Do You Need To Take Your Tropical Hibiscus Inside For The Winter?

Tropical hibiscus flowers can be difficult to grow, especially during the cold season. In most climates, you'll need to bring them inside for the winter. Exposure to temperatures below 50 degrees Fahrenheit over just a handful of nights can kill a tropical hibiscus. The good news is that it makes a wonderful houseplant and can even provide some beautiful blooms when it's cold and dreary outside. If it's not possible to bring it indoors, there are a couple of other options available as well.

Many people love these tropical plants that can grow as many as 24 inches in a year and produce blooms that can reach a diameter of 6 inches. The blooms on the tropical varieties of hibiscus last just one day, but they bloom continuously over the growing season and, if conditions are right, even into the fall and winter! Since they are native to tropical regions in Asia, they thrive in warmth and humidity. The flowers come in white, red, pink, purple, orange, and yellow, and their beauty is stunning. Given this, it's understandable to want to know if you should bring them inside as the weather turns colder.

Bring tropical hibiscus indoors as a houseplant

One of the best ways to ensure that your tropical hibiscus survives the winter is to bring it inside and treat it as a houseplant. To prepare it for indoor living, start two or three weeks early and wash it with plain water about twice a week to remove all pests. For the last wash, use neem oil or another horticultural oil and thoroughly cover all surfaces of the plant, including the underside of the leaves. This will significantly reduce the chances of common pests like spider mites that thrive indoors. You can move the tropical hibiscus into the house when it's completely dry.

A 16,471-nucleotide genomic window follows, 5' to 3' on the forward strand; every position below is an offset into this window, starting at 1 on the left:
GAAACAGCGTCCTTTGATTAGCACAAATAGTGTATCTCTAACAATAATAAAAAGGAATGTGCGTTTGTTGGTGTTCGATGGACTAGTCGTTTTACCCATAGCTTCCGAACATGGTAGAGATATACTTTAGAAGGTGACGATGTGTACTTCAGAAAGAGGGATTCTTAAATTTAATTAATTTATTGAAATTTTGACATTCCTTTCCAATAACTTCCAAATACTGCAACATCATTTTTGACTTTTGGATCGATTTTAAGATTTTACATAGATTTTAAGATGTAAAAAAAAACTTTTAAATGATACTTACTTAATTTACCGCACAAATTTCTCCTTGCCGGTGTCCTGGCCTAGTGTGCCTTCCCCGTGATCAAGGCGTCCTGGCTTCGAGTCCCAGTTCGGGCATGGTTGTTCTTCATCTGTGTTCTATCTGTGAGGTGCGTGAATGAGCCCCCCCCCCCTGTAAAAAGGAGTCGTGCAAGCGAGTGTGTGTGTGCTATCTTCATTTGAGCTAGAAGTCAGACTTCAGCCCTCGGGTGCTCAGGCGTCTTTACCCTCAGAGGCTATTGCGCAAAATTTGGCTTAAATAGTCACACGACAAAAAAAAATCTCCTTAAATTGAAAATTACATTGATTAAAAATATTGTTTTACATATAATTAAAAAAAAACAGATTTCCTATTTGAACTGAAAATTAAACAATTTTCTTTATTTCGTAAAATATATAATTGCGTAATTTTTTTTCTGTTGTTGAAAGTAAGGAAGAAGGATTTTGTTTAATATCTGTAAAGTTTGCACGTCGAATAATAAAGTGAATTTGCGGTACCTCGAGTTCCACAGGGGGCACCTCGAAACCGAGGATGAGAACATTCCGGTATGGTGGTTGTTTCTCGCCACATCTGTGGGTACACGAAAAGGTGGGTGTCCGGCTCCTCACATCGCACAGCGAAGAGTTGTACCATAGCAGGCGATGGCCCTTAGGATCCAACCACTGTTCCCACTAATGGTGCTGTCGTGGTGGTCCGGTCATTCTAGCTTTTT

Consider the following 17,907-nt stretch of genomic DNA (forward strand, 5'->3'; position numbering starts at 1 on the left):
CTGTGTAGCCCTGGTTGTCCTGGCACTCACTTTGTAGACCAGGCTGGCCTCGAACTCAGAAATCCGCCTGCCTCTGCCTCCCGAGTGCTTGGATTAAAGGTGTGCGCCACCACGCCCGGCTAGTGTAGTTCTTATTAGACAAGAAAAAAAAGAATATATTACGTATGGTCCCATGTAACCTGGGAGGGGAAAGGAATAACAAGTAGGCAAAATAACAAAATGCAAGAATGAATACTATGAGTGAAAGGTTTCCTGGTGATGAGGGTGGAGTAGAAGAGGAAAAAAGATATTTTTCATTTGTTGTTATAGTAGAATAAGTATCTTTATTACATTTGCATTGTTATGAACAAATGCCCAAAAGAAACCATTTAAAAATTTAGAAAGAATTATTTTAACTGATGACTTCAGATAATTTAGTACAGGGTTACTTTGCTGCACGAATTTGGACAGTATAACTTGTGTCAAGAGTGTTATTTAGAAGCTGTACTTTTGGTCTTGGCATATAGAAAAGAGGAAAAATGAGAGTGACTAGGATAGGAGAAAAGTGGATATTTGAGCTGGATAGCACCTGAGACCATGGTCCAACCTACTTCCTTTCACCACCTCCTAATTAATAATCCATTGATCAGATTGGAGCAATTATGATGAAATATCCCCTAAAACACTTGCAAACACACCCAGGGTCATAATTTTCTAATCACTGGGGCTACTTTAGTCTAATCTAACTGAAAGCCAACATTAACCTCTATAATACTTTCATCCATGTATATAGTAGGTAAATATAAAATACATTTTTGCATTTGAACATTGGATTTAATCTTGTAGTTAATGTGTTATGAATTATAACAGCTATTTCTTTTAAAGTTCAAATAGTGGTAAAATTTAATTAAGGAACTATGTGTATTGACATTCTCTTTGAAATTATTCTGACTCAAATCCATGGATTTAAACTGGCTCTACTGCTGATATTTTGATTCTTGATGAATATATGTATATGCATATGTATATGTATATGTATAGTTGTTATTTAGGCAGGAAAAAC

The best spot for your hibiscus is where it will get some sunlight, such as close to a window. You can also use growing lights if necessary. Keep fertilizing your hibiscus during the winter season; otherwise, it can fall into deep dormancy and begin to deteriorate. A timed-release fertilizer is controlled by temperature and will be perfect for winter fertilization needs. Another aspect to keep in mind is that you can prune back the tropical hibiscus more than many other types of plants without harming it. Therefore, if it's too big, you can cut it down to a more manageable size. You can safely remove up to half of a hibiscus shrub, and since they grow back slowly during the winter, this may solve the problem of size.

Store tropical hibiscus in dormant stage or take cuttings

If bringing your tropical hibiscus inside is not an option, you still have a couple of alternative choices to consider. If you live in a zone where the temperature drops below 50 degrees Fahrenheit, you can leave it outside to go dormant for the winter. Alternatively, you can force the plant into dormancy and store it that way. Both approaches will reduce the amount of care required, and you can keep the tropical hibiscus in a cool, dark place. In this case, you only need to monitor it about once every 30 days, providing just enough water to stop the soil from becoming bone-dry.

The other option is to simply take some cuttings from the tropical plant and put them in water for the winter. Choose a day when it's still above 60 degrees Fahrenheit, and make sure each cutting is at least 4 inches tall with plenty of leaves. Remove the leaves below the water line and keep the water fresh. Roots will eventually sprout, after which you can put the cuttings in their own containers with potting soil, or leave them in the water until spring. Just be sure to place them in a window.